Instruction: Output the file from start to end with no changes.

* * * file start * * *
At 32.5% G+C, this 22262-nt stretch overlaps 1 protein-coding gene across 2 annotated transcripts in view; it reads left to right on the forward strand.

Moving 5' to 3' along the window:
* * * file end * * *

At 32.5% G+C, this 22262-nt stretch overlaps 1 protein-coding gene across 2 annotated transcripts in view; it reads left to right on the forward strand.

Moving 5' to 3' along the window: